The Farm serves as a converging place today for 20 Russian and 20 American student delegates who are participating in the second annual Stanford U.S.-Russia Forum (SURF). According to SURF co-founder Anda Gansca ’11, SURF aims to build and improve U.S.-Russian relations by providing “a forum for open conversation between Russian and American students.”
SURF was co-founded by Gansca and Sam Stone ’10, who built upon their experiences studying in Moscow through the Bing Overseas Studies Program. Stone is now in charge of SURF’s operations in Moscow, where is he living as a Fulbright Scholar.
The 2010-11 SURF program includes three components: a five-day stint in Moscow during in the autumn, a year-long research project on a topic in US-Russia relations and this week’s capstone conference at Stanford.
The capstone conference, which takes place April 13 to 16, features a series of public talks, simulations and seminars. Teams of Russian and American students will also present their research projects–the product of a yearlong, dual continent collaboration.
“Right now, we have 10 research groups working on all sorts of topics, ranging from private security to venture capital,” Gansca said.
Matt Grossman ’13, SURF public relations director, noted that the program generally attracts candidates who are interested in political science and international relations. He hopes the conference will forge lasting connections between Russian and American students, and foster a better understanding of Russia.
But SURF is not all about politics–it’s about business, too.
According to Grossman, Russia has its sight on developing “a business zone along the lines of Silicon Valley.”
“That’s obviously something Stanford has been very successful at and we’re excited to work with a whole new generation of students in Russia who are trying to do the same thing there,” he said.
All these objectives fall under the umbrella of ameliorating U.S.-Russia relations.
According to SURF Vice President Lindsay Funk ’13, both governments “have been working very hard to improve relations between the two countries.”
To that effect, the United States and Russia have collaborated on nuclear issues and business issues, among other things, she said.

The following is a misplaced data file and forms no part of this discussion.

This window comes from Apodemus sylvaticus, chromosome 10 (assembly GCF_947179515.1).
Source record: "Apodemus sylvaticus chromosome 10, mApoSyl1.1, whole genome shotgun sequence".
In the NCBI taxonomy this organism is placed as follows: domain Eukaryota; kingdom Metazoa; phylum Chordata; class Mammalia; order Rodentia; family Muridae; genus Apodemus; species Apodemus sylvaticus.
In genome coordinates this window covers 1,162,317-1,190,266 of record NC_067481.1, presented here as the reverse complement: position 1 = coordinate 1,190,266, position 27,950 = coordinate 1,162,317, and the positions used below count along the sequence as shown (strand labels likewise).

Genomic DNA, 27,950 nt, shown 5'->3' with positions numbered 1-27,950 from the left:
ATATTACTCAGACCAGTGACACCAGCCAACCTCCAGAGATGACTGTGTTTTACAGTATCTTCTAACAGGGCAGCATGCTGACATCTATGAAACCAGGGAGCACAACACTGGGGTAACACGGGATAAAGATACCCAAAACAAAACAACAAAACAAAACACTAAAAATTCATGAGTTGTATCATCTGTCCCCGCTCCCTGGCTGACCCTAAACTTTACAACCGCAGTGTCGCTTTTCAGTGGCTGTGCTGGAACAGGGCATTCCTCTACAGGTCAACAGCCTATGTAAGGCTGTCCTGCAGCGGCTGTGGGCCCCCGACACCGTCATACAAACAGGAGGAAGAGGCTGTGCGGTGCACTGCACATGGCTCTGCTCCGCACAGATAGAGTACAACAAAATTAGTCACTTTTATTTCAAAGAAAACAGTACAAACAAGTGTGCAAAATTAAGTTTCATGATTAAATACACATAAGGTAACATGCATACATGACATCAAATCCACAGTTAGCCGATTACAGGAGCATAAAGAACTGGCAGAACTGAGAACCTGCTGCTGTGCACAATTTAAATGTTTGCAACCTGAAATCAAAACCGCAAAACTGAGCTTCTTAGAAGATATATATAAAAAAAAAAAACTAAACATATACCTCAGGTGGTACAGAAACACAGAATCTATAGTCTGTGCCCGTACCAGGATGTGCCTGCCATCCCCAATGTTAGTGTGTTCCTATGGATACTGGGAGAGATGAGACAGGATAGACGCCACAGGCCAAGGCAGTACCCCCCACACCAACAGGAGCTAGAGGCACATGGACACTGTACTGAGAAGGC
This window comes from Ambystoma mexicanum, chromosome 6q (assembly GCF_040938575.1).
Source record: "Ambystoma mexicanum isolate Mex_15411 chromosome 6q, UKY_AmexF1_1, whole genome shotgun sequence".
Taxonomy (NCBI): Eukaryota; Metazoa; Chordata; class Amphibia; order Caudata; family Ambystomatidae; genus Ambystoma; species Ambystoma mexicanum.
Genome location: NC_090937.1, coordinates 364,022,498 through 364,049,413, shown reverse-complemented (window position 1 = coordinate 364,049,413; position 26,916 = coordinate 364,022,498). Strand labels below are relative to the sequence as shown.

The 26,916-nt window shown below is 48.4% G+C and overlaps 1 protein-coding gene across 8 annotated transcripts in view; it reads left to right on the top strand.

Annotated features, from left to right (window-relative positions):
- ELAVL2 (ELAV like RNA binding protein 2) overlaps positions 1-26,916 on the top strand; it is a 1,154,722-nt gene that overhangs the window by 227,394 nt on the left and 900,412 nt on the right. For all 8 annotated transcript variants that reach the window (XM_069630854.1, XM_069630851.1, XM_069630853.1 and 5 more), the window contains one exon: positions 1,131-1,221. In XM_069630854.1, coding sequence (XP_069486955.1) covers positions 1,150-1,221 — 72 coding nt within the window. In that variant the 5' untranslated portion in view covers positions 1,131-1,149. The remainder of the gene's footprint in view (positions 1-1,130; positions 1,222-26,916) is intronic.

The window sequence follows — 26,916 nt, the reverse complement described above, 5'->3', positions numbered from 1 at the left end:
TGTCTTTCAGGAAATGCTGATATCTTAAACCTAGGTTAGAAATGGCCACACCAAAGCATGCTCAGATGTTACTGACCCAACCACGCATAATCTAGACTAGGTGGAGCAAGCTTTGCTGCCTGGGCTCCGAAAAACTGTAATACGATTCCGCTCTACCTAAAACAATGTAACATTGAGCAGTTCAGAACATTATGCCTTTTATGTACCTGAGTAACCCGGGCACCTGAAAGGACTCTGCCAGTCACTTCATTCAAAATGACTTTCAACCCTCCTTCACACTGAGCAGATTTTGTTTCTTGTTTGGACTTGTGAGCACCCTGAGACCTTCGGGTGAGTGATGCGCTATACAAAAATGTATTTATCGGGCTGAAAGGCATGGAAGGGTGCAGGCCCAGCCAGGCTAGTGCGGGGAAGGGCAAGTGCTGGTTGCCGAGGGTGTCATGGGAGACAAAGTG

“There’s this famous moment where Secretary of State Hillary Clinton met with the Russian Foreign Minister Sergey Lavrov, and pressed the button to reset U.S.-Russian relations,” Grossman said.
While this development was met with optimism, it also signaled the beginning of an era of unknowns.
“No one really knows where the relationship is going,” Grossman said. “And SURF sees that students are really the ones who are going to be shaping the outcome of the relationship in 10 years or 20 years.”
“We pick students who we think are going to be future leaders,” Funk said, noting that SURF targets individuals who are smart, personable and highly interested in Russian-American affairs.
Gansca sees many opportunities for SURF to improve and expand in the future. She noted that “there will be a lot of changes” in the coming years. Several of these changes are already in place, including a student-initiated course called “Recreating Silicon Valley.”
At Stanford, SURF is currently under the supervision of the Center for Russian, East European & Eurasian Studies (CREEES) but is in the process of transitioning to a different branch of the University.
“I think in the next few years, SURF will become a national NGO in the U.S.,” Gansca said. “We are currently negotiating with a few organizations and student body presidents from MIT and other universities.”
“We’re not interested in being stagnant,” Funk said. “We’re constantly growing.”
Since its founding, SURF has remained a student-run organization. The program boasts ties to Moscow State University, the Moscow State for International Relations, the Academy of National Economy in Moscow and the Higher School of Economics in Moscow.
SURF is funded by Stanford, a Russian company called Renova and the Fund for the Improvement of Postsecondary Education (FIPSE).